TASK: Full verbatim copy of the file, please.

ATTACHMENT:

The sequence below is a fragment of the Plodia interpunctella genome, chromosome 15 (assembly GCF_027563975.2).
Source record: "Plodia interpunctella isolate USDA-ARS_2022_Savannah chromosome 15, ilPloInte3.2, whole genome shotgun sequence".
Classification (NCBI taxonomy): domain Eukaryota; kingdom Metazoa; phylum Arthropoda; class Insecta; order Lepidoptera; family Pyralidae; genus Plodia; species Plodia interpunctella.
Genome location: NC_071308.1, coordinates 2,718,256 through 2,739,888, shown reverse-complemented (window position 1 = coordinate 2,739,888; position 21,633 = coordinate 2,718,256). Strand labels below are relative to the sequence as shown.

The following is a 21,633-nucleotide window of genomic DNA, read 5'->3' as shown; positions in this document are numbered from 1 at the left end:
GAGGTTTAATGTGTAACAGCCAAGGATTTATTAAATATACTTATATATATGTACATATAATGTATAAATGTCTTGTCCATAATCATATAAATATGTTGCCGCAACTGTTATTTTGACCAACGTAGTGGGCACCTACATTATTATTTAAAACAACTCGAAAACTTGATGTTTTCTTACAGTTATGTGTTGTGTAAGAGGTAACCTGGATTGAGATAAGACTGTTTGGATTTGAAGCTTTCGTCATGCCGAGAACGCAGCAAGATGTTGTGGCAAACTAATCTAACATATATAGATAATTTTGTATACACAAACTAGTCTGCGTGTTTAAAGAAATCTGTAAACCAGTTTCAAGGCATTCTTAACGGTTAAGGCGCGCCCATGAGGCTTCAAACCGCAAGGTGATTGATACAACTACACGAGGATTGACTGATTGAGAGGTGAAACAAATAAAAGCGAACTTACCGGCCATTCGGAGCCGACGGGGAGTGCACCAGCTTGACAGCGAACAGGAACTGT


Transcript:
The sequence below is a fragment of the Plodia interpunctella genome, chromosome 15 (assembly GCF_027563975.2).
Source record: "Plodia interpunctella isolate USDA-ARS_2022_Savannah chromosome 15, ilPloInte3.2, whole genome shotgun sequence".
Classification (NCBI taxonomy): domain Eukaryota; kingdom Metazoa; phylum Arthropoda; class Insecta; order Lepidoptera; family Pyralidae; genus Plodia; species Plodia interpunctella.
Genome location: NC_071308.1, coordinates 2,718,256 through 2,739,888, shown reverse-complemented (window position 1 = coordinate 2,739,888; position 21,633 = coordinate 2,718,256). Strand labels below are relative to the sequence as shown.

The following is a 21,633-nucleotide window of genomic DNA, read 5'->3' as shown; positions in this document are numbered from 1 at the left end:
GAGGTTTAATGTGTAACAGCCAAGGATTTATTAAATATACTTATATATATGTACATATAATGTATAAATGTCTTGTCCATAATCATATAAATATGTTGCCGCAACTGTTATTTTGACCAACGTAGTGGGCACCTACATTATTATTTAAAACAACTCGAAAACTTGATGTTTTCTTACAGTTATGTGTTGTGTAAGAGGTAACCTGGATTGAGATAAGACTGTTTGGATTTGAAGCTTTCGTCATGCCGAGAACGCAGCAAGATGTTGTGGCAAACTAATCTAACATATATAGATAATTTTGTATACACAAACTAGTCTGCGTGTTTAAAGAAATCTGTAAACCAGTTTCAAGGCATTCTTAACGGTTAAGGCGCGCCCATGAGGCTTCAAACCGCAAGGTGATTGATACAACTACACGAGGATTGACTGATTGAGAGGTGAAACAAATAAAAGCGAACTTACCGGCCATTCGGAGCCGACGGGGAGTGCACCAGCTTGACAGCGAACAGGAACTGT